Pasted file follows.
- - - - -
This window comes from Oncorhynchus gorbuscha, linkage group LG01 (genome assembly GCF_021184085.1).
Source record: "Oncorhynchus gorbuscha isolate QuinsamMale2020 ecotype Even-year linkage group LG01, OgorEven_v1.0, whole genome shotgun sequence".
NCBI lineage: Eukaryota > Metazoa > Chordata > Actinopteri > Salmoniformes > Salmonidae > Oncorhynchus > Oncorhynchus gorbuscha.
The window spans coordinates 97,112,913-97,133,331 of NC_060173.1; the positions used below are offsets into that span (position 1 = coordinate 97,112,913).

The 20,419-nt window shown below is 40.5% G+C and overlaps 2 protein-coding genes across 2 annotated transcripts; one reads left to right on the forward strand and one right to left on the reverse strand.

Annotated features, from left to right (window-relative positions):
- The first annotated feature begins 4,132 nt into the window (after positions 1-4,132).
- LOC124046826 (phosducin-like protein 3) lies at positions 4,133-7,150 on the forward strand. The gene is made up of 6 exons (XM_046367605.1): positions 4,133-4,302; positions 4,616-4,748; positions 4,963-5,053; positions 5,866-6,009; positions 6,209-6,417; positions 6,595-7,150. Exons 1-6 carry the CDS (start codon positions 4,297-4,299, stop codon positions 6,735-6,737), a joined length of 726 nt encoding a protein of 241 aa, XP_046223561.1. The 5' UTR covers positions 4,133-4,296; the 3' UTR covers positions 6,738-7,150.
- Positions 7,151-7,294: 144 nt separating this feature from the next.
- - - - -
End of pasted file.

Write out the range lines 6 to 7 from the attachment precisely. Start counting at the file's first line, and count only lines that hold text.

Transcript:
Annotated features, from left to right (window-relative positions):
- The first annotated feature begins 4,132 nt into the window (after positions 1-4,132).